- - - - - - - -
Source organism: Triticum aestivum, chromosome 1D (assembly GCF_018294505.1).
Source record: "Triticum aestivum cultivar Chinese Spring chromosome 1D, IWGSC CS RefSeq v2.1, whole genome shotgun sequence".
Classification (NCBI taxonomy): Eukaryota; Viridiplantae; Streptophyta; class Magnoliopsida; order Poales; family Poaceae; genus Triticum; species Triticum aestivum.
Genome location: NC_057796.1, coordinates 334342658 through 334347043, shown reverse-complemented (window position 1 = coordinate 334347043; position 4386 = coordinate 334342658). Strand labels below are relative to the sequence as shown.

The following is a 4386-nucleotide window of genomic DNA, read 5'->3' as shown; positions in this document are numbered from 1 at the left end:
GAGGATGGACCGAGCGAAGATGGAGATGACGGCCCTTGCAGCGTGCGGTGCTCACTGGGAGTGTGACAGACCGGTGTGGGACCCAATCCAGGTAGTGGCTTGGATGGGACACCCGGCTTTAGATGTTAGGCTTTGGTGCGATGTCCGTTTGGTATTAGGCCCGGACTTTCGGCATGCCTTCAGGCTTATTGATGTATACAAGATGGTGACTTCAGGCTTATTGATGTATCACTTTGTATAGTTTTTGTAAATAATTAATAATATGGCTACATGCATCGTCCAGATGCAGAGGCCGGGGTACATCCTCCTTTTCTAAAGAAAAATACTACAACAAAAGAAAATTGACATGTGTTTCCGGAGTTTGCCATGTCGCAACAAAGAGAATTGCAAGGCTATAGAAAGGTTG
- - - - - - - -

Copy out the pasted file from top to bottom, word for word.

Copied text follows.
Source organism: Triticum aestivum, chromosome 1D (assembly GCF_018294505.1).
Source record: "Triticum aestivum cultivar Chinese Spring chromosome 1D, IWGSC CS RefSeq v2.1, whole genome shotgun sequence".
Classification (NCBI taxonomy): Eukaryota; Viridiplantae; Streptophyta; class Magnoliopsida; order Poales; family Poaceae; genus Triticum; species Triticum aestivum.
Genome location: NC_057796.1, coordinates 334342658 through 334347043, shown reverse-complemented (window position 1 = coordinate 334347043; position 4386 = coordinate 334342658). Strand labels below are relative to the sequence as shown.

The following is a 4386-nucleotide window of genomic DNA, read 5'->3' as shown; positions in this document are numbered from 1 at the left end:
GAGGATGGACCGAGCGAAGATGGAGATGACGGCCCTTGCAGCGTGCGGTGCTCACTGGGAGTGTGACAGACCGGTGTGGGACCCAATCCAGGTAGTGGCTTGGATGGGACACCCGGCTTTAGATGTTAGGCTTTGGTGCGATGTCCGTTTGGTATTAGGCCCGGACTTTCGGCATGCCTTCAGGCTTATTGATGTATACAAGATGGTGACTTCAGGCTTATTGATGTATCACTTTGTATAGTTTTTGTAAATAATTAATAATATGGCTACATGCATCGTCCAGATGCAGAGGCCGGGGTACATCCTCCTTTTCTAAAGAAAAATACTACAACAAAAGAAAATTGACATGTGTTTCCGGAGTTTGCCATGTCGCAACAAAGAGAATTGCAAGGCTATAGAAAGGTTG